Original Research

Effect of Green Tea on Salivary Ph and Streptococcus Mutans Count in Healthy Individuals

Sangameshwar M, Vanishree M, Surekha R, Santosh Hunasgi, Anila K, Vardendra Manvikar

Abstract

Aim: Green tea is a well-known, healthy beverage and is an important source of polyphenol antioxidants. Beneficial effects of green tea include such as protection against dental caries, periodontal disease and tooth loss and found that can a decrease in streptococcus mutans count as well as increase in pH. Hence the present study was carried out to evaluate and compare pH of saliva before and after the intake of green tea and to evaluate the role of green tea on growth of oral bacteria in culture using saliva. Material and Methods: Unstimulated saliva was collected from 30 healthy individuals aged between 20-30 years. The pH of saliva was determined before, immediately after and 10 min after drinking green tea using pH electrode. The microbial load was assessed using nutrient agar and mitis salivarius agar by collecting saliva before and immediately after intake of green tea. Data were analysed using ANOVA followed by post hoc dunnet multiple comparison test. p<0.05 is considered as statistically significant. Results: There was significant difference between salivary pH before, immediately after and after 10 min (p<0.0001) of intake of green tea. There was significant difference between salivary streptococcus mutans count before and after (p<0.001) intake of green tea. Conclusion: The result of the present study has proved that consumption of green tea inhibit salivary Streptococcus mutans count and cause reduction of pH in saliva. So, it could be advisable to encourage the regular consumption of this widely available, tasty and inexpensive beverage as an interesting alternative to other drinks.

 

Key Words: Green Tea; Salivary Ph; Streptococcus Mutans; Saliva; Oral; Dental Caries.

 

Sangameshwar M, Vanishree M, Surekha R, Santosh Hunasgi, Anila K, Vardendra Manvikar. Effect of Green Tea on Salivary Ph and Streptococcus Mutans Count in Healthy Individuals. International Journal of Oral & Maxillofacial Pathology; 2014:5(1):13-16. ©International Journal of Oral and Maxillofacial Pathology. Published by Publishing Division, Celesta Software Private Limited. All Rights Reserved.

 


Introduction

Green tea (Camellia sinensis) has been considered, in traditional Chinese medicine, as a healthful beverage and one of the most widely consumed beverages in the world. Green tea is an important source of polyphenol antioxidants. The main polyphenols in green tea are catechins and also consists of proteins, carbohydrates, lipids, vitamins, pigments and minerals.1,2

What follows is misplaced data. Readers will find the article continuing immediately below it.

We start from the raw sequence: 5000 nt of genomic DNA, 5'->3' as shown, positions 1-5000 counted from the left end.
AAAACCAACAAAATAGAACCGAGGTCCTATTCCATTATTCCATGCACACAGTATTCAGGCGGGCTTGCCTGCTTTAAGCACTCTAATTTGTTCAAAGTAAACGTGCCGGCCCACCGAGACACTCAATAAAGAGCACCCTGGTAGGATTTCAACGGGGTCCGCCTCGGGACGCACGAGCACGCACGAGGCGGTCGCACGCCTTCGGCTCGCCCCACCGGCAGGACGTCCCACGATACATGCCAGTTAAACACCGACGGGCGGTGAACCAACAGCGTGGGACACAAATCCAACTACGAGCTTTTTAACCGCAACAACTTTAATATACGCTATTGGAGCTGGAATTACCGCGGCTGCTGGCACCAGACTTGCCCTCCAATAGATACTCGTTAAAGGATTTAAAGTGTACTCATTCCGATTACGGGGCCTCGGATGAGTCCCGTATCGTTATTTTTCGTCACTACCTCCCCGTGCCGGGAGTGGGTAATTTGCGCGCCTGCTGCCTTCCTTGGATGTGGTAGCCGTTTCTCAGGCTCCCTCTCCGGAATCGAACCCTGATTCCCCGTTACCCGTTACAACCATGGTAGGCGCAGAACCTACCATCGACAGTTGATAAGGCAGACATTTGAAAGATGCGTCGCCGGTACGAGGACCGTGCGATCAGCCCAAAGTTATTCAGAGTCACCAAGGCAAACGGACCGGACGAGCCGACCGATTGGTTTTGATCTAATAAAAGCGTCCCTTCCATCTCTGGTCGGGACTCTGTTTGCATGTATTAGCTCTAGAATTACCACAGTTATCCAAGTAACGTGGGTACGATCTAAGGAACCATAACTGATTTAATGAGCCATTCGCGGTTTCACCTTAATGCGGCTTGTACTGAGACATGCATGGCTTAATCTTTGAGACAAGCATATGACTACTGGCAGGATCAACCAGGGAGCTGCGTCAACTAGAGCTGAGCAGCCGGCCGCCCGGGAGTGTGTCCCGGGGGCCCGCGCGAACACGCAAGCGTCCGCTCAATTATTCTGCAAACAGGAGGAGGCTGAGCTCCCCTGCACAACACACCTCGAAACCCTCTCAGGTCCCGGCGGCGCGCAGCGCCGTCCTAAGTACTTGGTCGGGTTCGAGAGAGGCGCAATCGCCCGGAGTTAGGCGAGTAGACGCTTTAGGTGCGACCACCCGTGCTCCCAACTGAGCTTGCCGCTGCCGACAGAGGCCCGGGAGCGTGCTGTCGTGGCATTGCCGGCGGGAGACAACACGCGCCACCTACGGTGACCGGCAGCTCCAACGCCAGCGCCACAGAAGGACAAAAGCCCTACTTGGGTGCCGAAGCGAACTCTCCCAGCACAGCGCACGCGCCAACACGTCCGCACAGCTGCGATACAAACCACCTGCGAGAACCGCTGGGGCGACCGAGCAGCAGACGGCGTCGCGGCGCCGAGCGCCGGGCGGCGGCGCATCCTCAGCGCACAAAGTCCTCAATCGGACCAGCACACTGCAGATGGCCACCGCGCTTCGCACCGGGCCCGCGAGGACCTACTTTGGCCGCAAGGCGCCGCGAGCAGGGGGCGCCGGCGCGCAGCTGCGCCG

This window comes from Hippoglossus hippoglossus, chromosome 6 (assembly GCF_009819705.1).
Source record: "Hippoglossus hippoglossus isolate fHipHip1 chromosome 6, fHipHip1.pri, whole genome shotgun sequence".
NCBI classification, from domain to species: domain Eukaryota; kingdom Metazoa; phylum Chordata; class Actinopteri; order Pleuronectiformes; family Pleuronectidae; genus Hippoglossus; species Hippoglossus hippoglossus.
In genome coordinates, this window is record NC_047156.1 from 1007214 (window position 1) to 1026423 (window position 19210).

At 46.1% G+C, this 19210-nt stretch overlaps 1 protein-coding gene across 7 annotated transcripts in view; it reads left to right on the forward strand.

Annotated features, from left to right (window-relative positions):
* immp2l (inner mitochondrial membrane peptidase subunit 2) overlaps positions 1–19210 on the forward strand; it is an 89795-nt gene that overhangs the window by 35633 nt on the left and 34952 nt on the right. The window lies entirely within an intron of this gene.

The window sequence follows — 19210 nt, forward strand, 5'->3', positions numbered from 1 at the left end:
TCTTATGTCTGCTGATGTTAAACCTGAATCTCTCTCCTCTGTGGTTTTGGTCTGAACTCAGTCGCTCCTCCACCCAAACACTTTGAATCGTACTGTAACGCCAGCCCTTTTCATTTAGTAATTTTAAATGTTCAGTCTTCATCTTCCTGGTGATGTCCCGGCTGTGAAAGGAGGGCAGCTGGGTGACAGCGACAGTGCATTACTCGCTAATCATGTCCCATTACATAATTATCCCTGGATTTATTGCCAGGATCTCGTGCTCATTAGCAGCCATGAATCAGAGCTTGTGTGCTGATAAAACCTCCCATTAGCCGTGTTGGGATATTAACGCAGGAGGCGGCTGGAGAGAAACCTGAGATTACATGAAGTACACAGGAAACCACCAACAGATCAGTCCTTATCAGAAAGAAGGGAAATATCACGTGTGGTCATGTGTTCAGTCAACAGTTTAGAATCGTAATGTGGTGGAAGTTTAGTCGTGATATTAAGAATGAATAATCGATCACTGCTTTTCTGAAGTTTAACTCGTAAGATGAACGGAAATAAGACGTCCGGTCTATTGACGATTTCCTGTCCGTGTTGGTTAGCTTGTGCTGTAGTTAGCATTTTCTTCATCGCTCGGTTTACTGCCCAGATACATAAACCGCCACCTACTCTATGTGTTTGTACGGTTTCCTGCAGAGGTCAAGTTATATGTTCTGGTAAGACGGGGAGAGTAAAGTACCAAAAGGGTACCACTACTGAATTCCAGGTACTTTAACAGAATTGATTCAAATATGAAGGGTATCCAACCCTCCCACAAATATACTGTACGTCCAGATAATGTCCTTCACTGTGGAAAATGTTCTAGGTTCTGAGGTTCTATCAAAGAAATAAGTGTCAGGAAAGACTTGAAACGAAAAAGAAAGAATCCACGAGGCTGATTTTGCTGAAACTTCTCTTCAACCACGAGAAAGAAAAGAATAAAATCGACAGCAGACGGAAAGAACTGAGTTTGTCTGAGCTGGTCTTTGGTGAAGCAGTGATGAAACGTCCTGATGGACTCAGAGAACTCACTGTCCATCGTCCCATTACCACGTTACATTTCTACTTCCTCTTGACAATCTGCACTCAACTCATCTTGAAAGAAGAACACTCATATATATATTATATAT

Grean tea extracts contain different phytochemicals with biological properties that promote human health and help reduce the risk of chronic disease. The antioxidant phytochemicals present are carotenoids, tocopherols, ascorbic acid, nutrient phytochemicals generally classified as flavonoids. Among these, the polyphenols and catechins constitute the most interesting group of tea leaf components: epicatechin, gallocatechin, and catechins.1,2 Recent human studies suggest that green tea may contribute to a reduction in the risk of cardiovascular disease and some forms of cancer, as well as to the promotion of oral health and other physiological functions, such as antioxidant and antibacterial activities, antihypertensive effect and body weight control.2,3

 

Beneficial effects of green tea include such as protection against dental caries, periodontal disease and tooth loss. Few studies stated that after green tea consumption there was significant reduction of the salivary levels of the cariogenic pathogens such as streptococcus and lactobacilli and increase in the pH levels.3-5 Hence the present study was carried out to evaluate and compare pH of saliva before and after the intake of green tea and to evaluate the role of green tea on growth of oral bacteria in culture using saliva.

 

Material and Methods

A sample comprising of 30 healthy students aged between 18-30 years who are studying in our institution were randomly selected. These students have good oral hygiene. A patient with systemic diseases was excluded from the study. A patient below 18 years and above 30 years was excluded from the study.